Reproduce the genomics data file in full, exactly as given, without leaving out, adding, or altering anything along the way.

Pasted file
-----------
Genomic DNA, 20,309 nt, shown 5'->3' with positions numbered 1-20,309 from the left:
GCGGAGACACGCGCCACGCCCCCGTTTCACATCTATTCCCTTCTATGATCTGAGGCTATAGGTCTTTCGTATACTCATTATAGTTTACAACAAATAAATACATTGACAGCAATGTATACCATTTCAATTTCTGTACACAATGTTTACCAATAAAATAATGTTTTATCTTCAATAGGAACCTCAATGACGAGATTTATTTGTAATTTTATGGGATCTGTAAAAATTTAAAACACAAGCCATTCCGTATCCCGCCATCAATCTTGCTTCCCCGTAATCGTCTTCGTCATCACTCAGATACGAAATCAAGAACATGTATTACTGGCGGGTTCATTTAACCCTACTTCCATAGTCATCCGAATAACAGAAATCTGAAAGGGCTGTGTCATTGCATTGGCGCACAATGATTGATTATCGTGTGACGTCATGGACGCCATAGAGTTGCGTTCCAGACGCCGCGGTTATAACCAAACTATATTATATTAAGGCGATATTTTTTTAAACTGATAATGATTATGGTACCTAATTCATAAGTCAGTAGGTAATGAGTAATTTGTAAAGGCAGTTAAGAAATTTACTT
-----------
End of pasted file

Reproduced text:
Genomic DNA, 20,309 nt, shown 5'->3' with positions numbered 1-20,309 from the left:
GCGGAGACACGCGCCACGCCCCCGTTTCACATCTATTCCCTTCTATGATCTGAGGCTATAGGTCTTTCGTATACTCATTATAGTTTACAACAAATAAATACATTGACAGCAATGTATACCATTTCAATTTCTGTACACAATGTTTACCAATAAAATAATGTTTTATCTTCAATAGGAACCTCAATGACGAGATTTATTTGTAATTTTATGGGATCTGTAAAAATTTAAAACACAAGCCATTCCGTATCCCGCCATCAATCTTGCTTCCCCGTAATCGTCTTCGTCATCACTCAGATACGAAATCAAGAACATGTATTACTGGCGGGTTCATTTAACCCTACTTCCATAGTCATCCGAATAACAGAAATCTGAAAGGGCTGTGTCATTGCATTGGCGCACAATGATTGATTATCGTGTGACGTCATGGACGCCATAGAGTTGCGTTCCAGACGCCGCGGTTATAACCAAACTATATTATATTAAGGCGATATTTTTTTAAACTGATAATGATTATGGTACCTAATTCATAAGTCAGTAGGTAATGAGTAATTTGTAAAGGCAGTTAAGAAATTTACTT